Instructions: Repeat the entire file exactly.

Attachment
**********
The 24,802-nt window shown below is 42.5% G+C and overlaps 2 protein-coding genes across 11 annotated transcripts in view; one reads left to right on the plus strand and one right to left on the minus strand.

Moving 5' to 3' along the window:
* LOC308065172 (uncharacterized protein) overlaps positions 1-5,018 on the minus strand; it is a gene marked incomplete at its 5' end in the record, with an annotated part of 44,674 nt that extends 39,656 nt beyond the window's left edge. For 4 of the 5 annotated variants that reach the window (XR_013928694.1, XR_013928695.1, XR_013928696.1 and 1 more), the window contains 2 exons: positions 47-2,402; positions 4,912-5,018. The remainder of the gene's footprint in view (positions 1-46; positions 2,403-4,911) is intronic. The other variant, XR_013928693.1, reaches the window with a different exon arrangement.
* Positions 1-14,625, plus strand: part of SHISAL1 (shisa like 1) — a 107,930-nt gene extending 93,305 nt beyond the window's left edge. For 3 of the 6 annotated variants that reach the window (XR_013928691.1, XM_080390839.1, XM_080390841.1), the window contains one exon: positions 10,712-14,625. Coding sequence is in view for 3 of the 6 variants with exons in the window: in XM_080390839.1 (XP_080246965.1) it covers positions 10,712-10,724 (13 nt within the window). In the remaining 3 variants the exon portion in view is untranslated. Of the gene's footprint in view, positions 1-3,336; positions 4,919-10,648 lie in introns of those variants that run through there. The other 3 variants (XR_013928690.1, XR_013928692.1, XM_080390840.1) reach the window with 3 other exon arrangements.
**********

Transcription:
The 24,802-nt window shown below is 42.5% G+C and overlaps 2 protein-coding genes across 11 annotated transcripts in view; one reads left to right on the plus strand and one right to left on the minus strand.

Moving 5' to 3' along the window:
* LOC308065172 (uncharacterized protein) overlaps positions 1-5,018 on the minus strand; it is a gene marked incomplete at its 5' end in the record, with an annotated part of 44,674 nt that extends 39,656 nt beyond the window's left edge. For 4 of the 5 annotated variants that reach the window (XR_013928694.1, XR_013928695.1, XR_013928696.1 and 1 more), the window contains 2 exons: positions 47-2,402; positions 4,912-5,018. The remainder of the gene's footprint in view (positions 1-46; positions 2,403-4,911) is intronic. The other variant, XR_013928693.1, reaches the window with a different exon arrangement.
* Positions 1-14,625, plus strand: part of SHISAL1 (shisa like 1) — a 107,930-nt gene extending 93,305 nt beyond the window's left edge. For 3 of the 6 annotated variants that reach the window (XR_013928691.1, XM_080390839.1, XM_080390841.1), the window contains one exon: positions 10,712-14,625. Coding sequence is in view for 3 of the 6 variants with exons in the window: in XM_080390839.1 (XP_080246965.1) it covers positions 10,712-10,724 (13 nt within the window). In the remaining 3 variants the exon portion in view is untranslated. Of the gene's footprint in view, positions 1-3,336; positions 4,919-10,648 lie in introns of those variants that run through there. The other 3 variants (XR_013928690.1, XR_013928692.1, XM_080390840.1) reach the window with 3 other exon arrangements.